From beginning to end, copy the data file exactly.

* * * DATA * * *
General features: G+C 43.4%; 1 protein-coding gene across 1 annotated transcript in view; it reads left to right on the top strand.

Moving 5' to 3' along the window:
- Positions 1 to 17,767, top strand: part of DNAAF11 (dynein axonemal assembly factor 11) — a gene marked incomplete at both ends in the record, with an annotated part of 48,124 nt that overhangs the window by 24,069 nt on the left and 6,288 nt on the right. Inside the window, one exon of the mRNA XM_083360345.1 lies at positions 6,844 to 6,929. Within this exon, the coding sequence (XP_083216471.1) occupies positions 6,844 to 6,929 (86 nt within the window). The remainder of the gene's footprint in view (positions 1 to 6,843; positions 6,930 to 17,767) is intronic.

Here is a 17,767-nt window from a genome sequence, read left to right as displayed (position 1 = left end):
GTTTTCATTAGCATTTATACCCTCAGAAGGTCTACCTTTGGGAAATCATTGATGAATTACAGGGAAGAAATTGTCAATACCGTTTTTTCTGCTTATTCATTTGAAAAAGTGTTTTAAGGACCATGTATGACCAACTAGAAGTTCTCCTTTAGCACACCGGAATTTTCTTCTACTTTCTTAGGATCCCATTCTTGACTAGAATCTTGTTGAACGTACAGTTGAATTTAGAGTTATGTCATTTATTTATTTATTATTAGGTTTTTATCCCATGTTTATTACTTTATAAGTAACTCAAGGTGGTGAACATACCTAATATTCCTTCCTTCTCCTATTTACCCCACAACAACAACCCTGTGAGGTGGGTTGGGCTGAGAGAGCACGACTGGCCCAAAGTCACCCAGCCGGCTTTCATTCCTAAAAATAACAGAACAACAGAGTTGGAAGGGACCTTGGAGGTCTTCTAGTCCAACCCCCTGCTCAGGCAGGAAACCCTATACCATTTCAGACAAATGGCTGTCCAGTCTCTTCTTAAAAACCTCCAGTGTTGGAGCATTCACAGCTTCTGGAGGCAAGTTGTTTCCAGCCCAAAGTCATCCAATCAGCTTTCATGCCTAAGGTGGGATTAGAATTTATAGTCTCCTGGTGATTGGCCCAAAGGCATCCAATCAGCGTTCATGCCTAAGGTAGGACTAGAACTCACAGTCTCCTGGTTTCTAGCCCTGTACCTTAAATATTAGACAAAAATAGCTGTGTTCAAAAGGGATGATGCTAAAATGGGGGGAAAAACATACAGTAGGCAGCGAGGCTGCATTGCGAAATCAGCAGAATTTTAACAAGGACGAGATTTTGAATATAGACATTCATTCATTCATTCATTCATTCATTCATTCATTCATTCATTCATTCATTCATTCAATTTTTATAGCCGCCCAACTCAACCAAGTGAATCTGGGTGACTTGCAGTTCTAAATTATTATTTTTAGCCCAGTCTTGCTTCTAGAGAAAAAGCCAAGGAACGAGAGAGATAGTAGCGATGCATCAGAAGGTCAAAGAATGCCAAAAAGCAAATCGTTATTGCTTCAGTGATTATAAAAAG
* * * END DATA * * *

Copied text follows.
General features: G+C 43.4%; 1 protein-coding gene across 1 annotated transcript in view; it reads left to right on the top strand.

Moving 5' to 3' along the window:
- Positions 1 to 17,767, top strand: part of DNAAF11 (dynein axonemal assembly factor 11) — a gene marked incomplete at both ends in the record, with an annotated part of 48,124 nt that overhangs the window by 24,069 nt on the left and 6,288 nt on the right. Inside the window, one exon of the mRNA XM_083360345.1 lies at positions 6,844 to 6,929. Within this exon, the coding sequence (XP_083216471.1) occupies positions 6,844 to 6,929 (86 nt within the window). The remainder of the gene's footprint in view (positions 1 to 6,843; positions 6,930 to 17,767) is intronic.

Here is a 17,767-nt window from a genome sequence, read left to right as displayed (position 1 = left end):
GTTTTCATTAGCATTTATACCCTCAGAAGGTCTACCTTTGGGAAATCATTGATGAATTACAGGGAAGAAATTGTCAATACCGTTTTTTCTGCTTATTCATTTGAAAAAGTGTTTTAAGGACCATGTATGACCAACTAGAAGTTCTCCTTTAGCACACCGGAATTTTCTTCTACTTTCTTAGGATCCCATTCTTGACTAGAATCTTGTTGAACGTACAGTTGAATTTAGAGTTATGTCATTTATTTATTTATTATTAGGTTTTTATCCCATGTTTATTACTTTATAAGTAACTCAAGGTGGTGAACATACCTAATATTCCTTCCTTCTCCTATTTACCCCACAACAACAACCCTGTGAGGTGGGTTGGGCTGAGAGAGCACGACTGGCCCAAAGTCACCCAGCCGGCTTTCATTCCTAAAAATAACAGAACAACAGAGTTGGAAGGGACCTTGGAGGTCTTCTAGTCCAACCCCCTGCTCAGGCAGGAAACCCTATACCATTTCAGACAAATGGCTGTCCAGTCTCTTCTTAAAAACCTCCAGTGTTGGAGCATTCACAGCTTCTGGAGGCAAGTTGTTTCCAGCCCAAAGTCATCCAATCAGCTTTCATGCCTAAGGTGGGATTAGAATTTATAGTCTCCTGGTGATTGGCCCAAAGGCATCCAATCAGCGTTCATGCCTAAGGTAGGACTAGAACTCACAGTCTCCTGGTTTCTAGCCCTGTACCTTAAATATTAGACAAAAATAGCTGTGTTCAAAAGGGATGATGCTAAAATGGGGGGAAAAACATACAGTAGGCAGCGAGGCTGCATTGCGAAATCAGCAGAATTTTAACAAGGACGAGATTTTGAATATAGACATTCATTCATTCATTCATTCATTCATTCATTCATTCATTCATTCATTCATTCATTCAATTTTTATAGCCGCCCAACTCAACCAAGTGAATCTGGGTGACTTGCAGTTCTAAATTATTATTTTTAGCCCAGTCTTGCTTCTAGAGAAAAAGCCAAGGAACGAGAGAGATAGTAGCGATGCATCAGAAGGTCAAAGAATGCCAAAAAGCAAATCGTTATTGCTTCAGTGATTATAAAAAG